Before I get flamed, I just want to say up front that I don't agree with what I am saying. Comments welcome, but remember: I do not seriously advocate this position.

Why is it wrong to go shopping naked? The answer I get most often has to do with the story of Adam and Eve. They ate of the fruit of the tree of knowledge of good and evil and discovered they were naked. Once God found out that they knew, "...the LORD God make coats of skins, and clothed them.- Gen 3-21" God clothed them Himself. If God didn't want people naked, He wouldn't have put clothes on them. A few chapters later another of God's doings manifests. "And they said, Go to, let us build us a city and a tower, whose top may reach unto heaven; and let us make us a name, lest we be scattered abroad upon the face of the whole earth.-Gen 11:4" The people settled on a plain in the land of Shinar and decided to use bricks and slime to build a skyscraper into heaven. The Elohim were having none of that because ,"... nothing will be restrained from them, which they have imagined to do. -Gen 11:6" As punishment for their industriousness, "...the Lord did there confound the language of all the earth: and from thence did the Lord scatter them abroad upon the face of all the earth.-Gen 11:9" What connection can be drawn between these stories? In the first story they learned they were naked and God made them some skins. Now, it is wrong to be naked. In the Babel story, the people wanted to build a tower. They built the tower too close to heaven, then , "the Lord did there confound the language of all the earth." God made clothes. God confounded language. If God wanted naked people, he wouldn't have clothed them. If God wanted multi-lingual people He wouldn't have confounded the language. To learn a new language means to directly go against a punishment God decreed. Wouldn't this mean that it goes against God to demand immigrants learn English?

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Comment by Roger Rotge on May 17, 2009 at 2:20am
Heh, yes, that is the other interpretation that could be gleaned from the story. I focused more on the anti-nudity aspect so it fit with my story. A classic example of molding the evidence to fit your conclusion.
Comment by Justin Pearson Smith on May 16, 2009 at 4:49pm
The problem is that these stories when they no longer fit with dominant scientific discoveries, are re-examined and treated as fables rather than actual events. The story of the tower of Babel clearly implies that heaven is above us and not on some spiritual dimension beyond this one. We have telescopes and as Brian said in Family guy, we've seen untold wonders of the cosmos but not one shot of a guy with a beard sitting on a cloud.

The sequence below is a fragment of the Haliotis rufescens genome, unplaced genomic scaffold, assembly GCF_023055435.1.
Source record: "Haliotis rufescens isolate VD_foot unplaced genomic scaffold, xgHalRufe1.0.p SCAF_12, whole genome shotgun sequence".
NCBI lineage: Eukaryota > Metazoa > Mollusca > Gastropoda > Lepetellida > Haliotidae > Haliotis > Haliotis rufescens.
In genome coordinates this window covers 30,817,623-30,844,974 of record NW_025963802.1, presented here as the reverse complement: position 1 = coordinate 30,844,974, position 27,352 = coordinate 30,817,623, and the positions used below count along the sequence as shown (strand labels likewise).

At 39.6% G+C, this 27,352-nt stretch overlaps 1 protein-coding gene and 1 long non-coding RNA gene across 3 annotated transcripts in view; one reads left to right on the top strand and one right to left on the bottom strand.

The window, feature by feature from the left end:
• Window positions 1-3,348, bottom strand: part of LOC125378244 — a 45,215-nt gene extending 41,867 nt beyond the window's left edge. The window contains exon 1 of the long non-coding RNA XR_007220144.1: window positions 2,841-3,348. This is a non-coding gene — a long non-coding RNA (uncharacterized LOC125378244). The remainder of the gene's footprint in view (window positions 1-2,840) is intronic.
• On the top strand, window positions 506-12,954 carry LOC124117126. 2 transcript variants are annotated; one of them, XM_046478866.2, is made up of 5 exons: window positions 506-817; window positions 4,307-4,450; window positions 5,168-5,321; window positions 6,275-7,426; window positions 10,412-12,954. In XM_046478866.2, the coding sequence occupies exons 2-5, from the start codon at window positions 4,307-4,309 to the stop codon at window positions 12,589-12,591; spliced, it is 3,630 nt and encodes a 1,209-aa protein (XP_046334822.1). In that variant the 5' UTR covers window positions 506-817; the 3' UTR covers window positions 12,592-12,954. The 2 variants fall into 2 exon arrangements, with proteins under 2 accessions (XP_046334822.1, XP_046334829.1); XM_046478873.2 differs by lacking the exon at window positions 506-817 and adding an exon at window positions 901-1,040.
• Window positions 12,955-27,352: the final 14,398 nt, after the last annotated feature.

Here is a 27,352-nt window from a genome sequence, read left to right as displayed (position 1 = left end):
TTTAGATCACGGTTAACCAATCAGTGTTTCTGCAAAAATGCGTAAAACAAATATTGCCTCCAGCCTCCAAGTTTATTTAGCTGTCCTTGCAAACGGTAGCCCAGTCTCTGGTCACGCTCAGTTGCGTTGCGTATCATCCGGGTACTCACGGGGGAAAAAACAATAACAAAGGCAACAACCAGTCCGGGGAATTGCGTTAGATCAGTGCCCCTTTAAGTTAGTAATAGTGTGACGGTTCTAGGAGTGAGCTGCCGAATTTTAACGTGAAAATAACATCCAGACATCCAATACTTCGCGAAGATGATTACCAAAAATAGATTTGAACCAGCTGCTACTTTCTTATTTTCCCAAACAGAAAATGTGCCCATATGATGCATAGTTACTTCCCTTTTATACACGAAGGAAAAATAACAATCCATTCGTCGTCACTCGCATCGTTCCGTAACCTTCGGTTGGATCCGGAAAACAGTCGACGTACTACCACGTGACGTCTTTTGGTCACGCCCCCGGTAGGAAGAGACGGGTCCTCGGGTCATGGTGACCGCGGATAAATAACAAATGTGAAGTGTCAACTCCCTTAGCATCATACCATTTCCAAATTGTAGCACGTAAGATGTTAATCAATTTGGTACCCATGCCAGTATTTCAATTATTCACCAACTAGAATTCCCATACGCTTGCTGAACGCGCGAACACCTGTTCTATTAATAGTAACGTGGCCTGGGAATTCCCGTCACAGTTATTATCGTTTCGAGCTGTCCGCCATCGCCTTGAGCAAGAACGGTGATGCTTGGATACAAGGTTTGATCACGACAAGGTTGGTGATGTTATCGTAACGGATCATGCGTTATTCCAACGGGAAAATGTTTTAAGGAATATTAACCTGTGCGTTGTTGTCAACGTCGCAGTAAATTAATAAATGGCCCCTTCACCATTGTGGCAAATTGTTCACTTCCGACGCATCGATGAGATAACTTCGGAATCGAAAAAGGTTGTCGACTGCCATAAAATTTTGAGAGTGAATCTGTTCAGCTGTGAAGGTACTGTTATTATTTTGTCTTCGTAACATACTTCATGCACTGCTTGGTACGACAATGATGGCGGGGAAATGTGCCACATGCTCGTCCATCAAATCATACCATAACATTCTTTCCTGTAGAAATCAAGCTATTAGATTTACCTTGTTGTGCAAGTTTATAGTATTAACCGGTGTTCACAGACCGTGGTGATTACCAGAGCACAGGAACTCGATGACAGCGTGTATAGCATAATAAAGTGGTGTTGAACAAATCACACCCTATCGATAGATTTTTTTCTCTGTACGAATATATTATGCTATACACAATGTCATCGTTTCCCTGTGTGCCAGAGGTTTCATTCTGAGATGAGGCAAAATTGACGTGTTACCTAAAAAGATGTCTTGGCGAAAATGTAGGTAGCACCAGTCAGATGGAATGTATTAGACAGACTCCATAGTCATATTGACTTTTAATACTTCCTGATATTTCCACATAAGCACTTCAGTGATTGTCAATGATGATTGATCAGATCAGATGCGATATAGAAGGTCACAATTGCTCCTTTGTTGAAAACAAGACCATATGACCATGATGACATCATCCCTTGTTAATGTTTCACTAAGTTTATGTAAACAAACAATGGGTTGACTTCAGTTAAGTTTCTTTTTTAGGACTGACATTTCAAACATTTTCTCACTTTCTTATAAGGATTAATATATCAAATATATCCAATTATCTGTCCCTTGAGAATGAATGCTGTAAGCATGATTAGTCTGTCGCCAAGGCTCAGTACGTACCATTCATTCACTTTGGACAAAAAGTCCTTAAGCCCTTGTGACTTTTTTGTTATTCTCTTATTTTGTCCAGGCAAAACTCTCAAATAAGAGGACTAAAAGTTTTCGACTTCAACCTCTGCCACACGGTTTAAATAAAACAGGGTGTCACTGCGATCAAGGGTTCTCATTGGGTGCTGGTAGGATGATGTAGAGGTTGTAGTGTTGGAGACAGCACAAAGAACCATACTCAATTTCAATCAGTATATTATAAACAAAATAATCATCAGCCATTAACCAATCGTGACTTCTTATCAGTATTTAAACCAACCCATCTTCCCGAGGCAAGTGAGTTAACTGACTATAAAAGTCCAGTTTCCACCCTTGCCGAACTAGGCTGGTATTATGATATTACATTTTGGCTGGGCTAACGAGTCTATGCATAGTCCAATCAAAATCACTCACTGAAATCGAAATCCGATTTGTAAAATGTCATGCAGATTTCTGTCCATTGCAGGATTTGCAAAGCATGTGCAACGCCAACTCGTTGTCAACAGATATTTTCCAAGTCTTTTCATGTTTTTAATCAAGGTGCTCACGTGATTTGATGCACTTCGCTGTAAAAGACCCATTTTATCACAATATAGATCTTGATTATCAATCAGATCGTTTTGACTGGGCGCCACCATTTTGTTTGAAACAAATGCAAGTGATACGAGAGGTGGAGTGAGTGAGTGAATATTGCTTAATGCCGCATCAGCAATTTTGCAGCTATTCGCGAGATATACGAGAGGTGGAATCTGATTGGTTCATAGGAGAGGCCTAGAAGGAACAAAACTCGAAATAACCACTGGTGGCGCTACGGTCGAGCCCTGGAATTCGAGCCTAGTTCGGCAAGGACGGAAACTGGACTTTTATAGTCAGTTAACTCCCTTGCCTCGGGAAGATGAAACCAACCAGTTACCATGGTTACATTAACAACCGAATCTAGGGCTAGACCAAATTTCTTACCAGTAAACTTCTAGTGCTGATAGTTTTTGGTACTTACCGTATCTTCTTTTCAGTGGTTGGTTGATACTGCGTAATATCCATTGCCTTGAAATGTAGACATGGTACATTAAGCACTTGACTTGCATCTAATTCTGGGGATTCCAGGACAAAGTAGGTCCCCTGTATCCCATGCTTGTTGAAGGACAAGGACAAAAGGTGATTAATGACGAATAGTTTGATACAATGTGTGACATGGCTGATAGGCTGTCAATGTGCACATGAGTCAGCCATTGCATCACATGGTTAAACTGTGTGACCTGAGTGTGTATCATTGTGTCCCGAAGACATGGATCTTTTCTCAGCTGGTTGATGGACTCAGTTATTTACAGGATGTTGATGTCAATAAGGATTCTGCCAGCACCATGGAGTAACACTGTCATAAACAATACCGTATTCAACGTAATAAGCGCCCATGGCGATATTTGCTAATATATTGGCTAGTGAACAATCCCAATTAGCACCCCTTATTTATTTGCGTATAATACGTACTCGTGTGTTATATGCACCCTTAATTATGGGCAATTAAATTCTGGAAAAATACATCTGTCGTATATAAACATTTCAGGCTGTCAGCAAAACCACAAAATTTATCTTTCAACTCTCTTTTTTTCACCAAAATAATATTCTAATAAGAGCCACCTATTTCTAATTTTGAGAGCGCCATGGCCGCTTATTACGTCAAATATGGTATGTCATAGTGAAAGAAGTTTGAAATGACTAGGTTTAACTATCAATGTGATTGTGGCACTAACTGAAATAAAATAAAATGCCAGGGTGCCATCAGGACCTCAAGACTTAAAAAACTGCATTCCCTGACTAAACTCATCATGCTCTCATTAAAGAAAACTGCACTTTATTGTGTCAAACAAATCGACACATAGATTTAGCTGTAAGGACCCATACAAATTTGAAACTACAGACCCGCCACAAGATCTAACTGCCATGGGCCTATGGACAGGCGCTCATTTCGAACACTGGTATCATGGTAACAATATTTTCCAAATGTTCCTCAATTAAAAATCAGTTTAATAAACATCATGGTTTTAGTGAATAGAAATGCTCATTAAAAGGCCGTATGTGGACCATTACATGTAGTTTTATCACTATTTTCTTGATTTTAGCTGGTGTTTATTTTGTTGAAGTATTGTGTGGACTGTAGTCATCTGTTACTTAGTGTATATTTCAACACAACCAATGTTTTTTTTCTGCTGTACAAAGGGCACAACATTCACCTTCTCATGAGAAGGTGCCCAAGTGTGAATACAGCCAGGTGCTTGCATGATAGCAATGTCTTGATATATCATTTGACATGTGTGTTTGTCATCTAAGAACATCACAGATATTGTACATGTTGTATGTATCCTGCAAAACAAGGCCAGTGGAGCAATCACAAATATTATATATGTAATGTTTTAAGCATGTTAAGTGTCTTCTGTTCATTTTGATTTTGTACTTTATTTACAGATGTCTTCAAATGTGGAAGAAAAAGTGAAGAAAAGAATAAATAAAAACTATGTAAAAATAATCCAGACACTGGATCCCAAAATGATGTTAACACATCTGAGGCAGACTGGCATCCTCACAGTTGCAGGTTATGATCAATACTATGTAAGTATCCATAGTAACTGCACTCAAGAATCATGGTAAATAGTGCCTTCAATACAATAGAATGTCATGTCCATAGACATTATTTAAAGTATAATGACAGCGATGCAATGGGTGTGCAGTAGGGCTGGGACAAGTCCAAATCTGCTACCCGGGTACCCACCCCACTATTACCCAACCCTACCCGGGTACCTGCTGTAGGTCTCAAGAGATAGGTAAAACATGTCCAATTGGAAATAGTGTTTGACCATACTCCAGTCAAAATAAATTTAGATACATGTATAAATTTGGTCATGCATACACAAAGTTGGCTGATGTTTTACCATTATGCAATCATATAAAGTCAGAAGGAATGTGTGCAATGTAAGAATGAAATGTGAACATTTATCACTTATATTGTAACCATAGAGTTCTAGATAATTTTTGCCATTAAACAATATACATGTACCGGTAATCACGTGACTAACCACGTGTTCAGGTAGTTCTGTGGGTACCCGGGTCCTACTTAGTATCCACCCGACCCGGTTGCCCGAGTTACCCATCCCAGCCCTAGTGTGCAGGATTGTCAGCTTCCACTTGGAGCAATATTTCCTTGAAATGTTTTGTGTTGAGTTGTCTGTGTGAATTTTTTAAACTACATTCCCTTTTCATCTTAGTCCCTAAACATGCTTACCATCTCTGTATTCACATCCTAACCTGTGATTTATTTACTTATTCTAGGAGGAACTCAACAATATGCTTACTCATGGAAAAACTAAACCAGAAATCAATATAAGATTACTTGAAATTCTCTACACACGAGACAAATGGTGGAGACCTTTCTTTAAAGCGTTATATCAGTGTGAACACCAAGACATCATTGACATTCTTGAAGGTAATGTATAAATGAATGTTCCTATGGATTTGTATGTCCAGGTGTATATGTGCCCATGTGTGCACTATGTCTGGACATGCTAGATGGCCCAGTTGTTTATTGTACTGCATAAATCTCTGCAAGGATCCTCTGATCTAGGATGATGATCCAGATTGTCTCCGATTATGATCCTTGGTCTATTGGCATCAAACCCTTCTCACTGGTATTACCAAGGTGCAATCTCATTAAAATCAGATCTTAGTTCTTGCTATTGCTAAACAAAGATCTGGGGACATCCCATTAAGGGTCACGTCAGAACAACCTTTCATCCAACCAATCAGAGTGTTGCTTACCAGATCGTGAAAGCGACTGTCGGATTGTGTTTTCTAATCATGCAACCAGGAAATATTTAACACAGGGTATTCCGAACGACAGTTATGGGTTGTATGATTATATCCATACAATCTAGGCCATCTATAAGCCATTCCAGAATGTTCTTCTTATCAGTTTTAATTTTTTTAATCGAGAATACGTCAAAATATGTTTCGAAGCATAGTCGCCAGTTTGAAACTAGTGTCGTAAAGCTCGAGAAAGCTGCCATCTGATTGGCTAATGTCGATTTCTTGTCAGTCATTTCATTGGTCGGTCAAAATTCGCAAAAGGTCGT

I used a similar interpretation of the genesis story to ask why the question why is it that Christians are often anti-nudity. God was happy for Adam and Eve to walk around naked. He only got angry when they covered up. If we had more nudists in society maybe God would be more happy.
Comment by Roger Rotge on May 15, 2009 at 9:40pm
I posted this on Facebook recently and re-posted it here. This particular argument is just something silly that drifted through my mind. As Jeff Dee from the Atheist Experience is notorious in saying, "The Bible is the big book of multiple choice." One of the things that entertains me most in the world is thinking about silly things like this. When I wrote this for Facebook, I know that at least 4 of my friends go to a church where each of the verses I quoted are taken literally. It wasn't to anger them, but I really don't think they carry out their beliefs to a level deeper than, "God said it, I believe it, that settles it." So, if they won't think about it, and I milk so much joy from it, why not stick something on the internet for the world to see. Even if my stuff is completly off the mark, perhaps something of value will come from it. Maybe it will be the inspiration for someone else to write their own, much better, blog post. I won't know and may never know.
Comment by Roxanne on May 15, 2009 at 8:52pm
That's a pretty fun argument, I'll have to remember it for my next battle against a fundie. ;-)
Comment by Dionysus on May 15, 2009 at 12:46pm
Hypothetically, if there were a god perhaps you'd have an argument. The biblical god was known to do and ask for bizarre stuff so I guess anything goes. My only caveat is, "why even care?"

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